The best MRO solutions handle multiple maintenance programs and operating certificates in a single instance of the system, thereby surfacing all relevant data to support operations. The aircraft can be switched back and forth between the operators, and when they do, the maintenance program they are maintained under is changed accordingly.

4. Scalability is vital – for performance and fleet size

When an airline moves to real-time paperless maintenance, MRO IT system availability becomes mission-critical.

Aviation maintenance IT systems designed to deal with smaller fleet sizes can face severe degradation when applied to larger or more complex fleets, especially with fleets of over 300 aircraft. In extreme cases, MRO operations can stagnate, resulting in aircraft on ground (AOG) events, gate congestion, and delayed or canceled flights.

With scalability in mind, industry-leading large fleets MRO solutions are built with little to no performance degradation. It’s critical that any MRO solution be tested at scale to verify it achieves its stated performance benchmarks. In particular, if an MRO system’s tests show the solution exceeds performance benchmarks for the largest airline scope. For example, with 1,100 tails, 4,000 concurrent users, and five years of real-time historical data access – you can be sure it will handle your workload.

5. Large Airline = complex system landscape

When a small or medium airline is looking for their MRO solution, they typically look for a single tool to do everything across the maintenance organization, integrating only a bare minimum of other systems. The largest airlines have a much more complex landscape. Perhaps they have just implemented a best-of-breed warehouse management system, or their central organization has dictated that all procurement must occur in the ERP system. What if they built a custom front end for specific processes they want to maintain to ease user adoption?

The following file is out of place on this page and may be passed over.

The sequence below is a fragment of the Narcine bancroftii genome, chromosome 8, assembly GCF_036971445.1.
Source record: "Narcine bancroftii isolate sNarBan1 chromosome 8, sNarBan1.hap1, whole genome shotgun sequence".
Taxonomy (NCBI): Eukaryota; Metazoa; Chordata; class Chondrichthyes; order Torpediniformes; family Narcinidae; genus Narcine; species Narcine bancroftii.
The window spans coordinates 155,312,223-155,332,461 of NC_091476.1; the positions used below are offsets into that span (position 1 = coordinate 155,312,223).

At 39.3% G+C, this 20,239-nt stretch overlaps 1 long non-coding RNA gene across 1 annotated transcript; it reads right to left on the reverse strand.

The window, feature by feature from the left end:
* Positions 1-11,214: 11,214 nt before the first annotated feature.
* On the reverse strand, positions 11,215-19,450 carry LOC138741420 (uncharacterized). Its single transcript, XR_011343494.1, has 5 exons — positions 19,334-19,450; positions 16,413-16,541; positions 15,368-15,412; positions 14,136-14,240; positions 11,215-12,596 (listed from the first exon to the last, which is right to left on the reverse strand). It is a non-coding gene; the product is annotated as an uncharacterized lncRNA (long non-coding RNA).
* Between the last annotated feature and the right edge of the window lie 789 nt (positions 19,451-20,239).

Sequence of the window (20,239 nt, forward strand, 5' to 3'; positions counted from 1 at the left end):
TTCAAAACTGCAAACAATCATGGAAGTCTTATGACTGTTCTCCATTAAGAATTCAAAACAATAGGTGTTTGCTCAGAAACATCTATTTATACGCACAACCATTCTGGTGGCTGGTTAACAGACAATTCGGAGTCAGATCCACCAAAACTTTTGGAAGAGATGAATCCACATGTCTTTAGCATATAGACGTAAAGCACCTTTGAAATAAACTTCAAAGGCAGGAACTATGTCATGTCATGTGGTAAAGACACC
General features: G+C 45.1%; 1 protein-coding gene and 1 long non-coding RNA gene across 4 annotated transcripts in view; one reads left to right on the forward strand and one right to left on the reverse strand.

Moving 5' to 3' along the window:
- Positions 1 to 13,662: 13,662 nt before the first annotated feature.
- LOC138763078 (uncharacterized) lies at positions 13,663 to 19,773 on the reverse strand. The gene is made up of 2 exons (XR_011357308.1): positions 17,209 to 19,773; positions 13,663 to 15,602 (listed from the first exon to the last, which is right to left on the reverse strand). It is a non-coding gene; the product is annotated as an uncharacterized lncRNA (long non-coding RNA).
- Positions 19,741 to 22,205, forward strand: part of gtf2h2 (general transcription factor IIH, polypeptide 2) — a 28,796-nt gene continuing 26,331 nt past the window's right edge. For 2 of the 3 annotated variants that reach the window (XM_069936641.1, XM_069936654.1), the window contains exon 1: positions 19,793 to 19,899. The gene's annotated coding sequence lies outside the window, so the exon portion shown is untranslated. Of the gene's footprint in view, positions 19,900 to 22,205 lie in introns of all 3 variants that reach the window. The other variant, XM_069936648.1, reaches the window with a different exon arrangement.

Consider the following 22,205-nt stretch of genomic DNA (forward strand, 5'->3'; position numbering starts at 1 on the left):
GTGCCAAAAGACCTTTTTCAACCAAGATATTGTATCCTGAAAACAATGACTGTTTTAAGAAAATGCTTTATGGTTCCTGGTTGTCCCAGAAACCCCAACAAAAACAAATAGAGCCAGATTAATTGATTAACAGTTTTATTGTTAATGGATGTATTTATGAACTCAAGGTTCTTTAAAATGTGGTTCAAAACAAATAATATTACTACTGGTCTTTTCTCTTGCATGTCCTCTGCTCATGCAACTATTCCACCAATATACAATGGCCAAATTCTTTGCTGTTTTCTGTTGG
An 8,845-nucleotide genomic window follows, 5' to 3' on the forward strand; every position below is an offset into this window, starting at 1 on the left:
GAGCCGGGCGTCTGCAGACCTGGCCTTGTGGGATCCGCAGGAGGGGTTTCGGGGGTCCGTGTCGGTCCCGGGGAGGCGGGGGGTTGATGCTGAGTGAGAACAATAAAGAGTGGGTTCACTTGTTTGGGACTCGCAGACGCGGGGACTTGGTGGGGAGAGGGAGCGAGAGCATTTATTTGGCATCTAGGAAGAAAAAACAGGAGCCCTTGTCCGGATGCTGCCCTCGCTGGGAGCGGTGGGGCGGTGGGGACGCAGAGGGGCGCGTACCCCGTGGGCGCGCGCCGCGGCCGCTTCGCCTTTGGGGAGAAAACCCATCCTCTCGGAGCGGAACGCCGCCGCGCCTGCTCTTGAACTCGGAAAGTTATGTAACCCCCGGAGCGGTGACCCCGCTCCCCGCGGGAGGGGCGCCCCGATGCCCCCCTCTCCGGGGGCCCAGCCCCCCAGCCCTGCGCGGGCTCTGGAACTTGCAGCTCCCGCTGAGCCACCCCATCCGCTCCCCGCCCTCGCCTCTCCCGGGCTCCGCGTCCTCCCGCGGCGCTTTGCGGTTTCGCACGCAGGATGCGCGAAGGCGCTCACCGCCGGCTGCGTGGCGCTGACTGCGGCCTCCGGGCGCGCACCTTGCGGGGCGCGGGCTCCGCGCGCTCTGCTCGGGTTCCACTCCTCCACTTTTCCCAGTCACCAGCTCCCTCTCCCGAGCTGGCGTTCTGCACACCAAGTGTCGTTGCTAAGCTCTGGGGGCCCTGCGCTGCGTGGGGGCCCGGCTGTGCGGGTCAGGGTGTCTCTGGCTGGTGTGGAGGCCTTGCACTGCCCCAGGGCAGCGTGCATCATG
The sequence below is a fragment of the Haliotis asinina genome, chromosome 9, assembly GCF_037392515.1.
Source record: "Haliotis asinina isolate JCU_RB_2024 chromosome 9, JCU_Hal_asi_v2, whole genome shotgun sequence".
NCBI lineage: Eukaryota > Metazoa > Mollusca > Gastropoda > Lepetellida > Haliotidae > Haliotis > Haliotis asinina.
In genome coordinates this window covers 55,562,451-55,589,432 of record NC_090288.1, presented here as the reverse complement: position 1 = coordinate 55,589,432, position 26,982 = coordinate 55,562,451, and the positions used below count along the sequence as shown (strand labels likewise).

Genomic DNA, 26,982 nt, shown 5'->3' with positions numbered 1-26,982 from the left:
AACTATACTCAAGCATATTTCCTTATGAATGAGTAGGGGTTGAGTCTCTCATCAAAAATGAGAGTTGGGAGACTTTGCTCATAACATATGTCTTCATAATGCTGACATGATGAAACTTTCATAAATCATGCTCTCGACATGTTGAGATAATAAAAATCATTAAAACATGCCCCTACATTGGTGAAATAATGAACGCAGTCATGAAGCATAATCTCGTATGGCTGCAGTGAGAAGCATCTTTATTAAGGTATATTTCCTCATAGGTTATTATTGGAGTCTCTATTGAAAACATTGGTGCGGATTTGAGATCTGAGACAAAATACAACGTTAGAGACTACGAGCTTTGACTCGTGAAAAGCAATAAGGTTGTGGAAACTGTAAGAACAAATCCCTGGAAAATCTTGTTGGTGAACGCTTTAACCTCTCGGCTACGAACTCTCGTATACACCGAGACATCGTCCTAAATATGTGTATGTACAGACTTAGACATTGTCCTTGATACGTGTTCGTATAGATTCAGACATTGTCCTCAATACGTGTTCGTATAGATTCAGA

This level of complexity drives a need for a maintenance system able to play nicely in the sandbox. Well-defined business APIs and open architecture are key to allowing airlines to create new applications or easily connect existing ones.

Additionally, with a platform based on modularity, airline organizations can combine exactly the configuration of capabilities needed and connect all the pieces seamlessly. This means that a change or essential information that enters the system propagates everywhere it’s needed.

IFS aviation maintenance software has taken center stage for large carriers

ARC Advisory Group confirms IFS as the industry’s leader in MRO IT software for large airline fleet operators, with a 25% market share within the top 20 carriers. IFS aviation maintenance solutions offer industry-leading features from simplified planning and collaboration to real-time alerts and time-saving tools. IFS’s prestigious customer base spans Southwest Airlines, Air France, KLM, China Airlines, LATAM Airlines, Qantas, and more. No one has more experience in MRO software, and the issues larger airlines face.

Future investment in modern aviation maintenance software is vital for a large carrier to grow and thrive in the current environment. It will save time, reduce costs, and maximize aircraft uptime, leading to improved passenger satisfaction.

Read more about IFS aviation maintenance software and why it has become the MRO solution of choice for the world’s largest carriers here.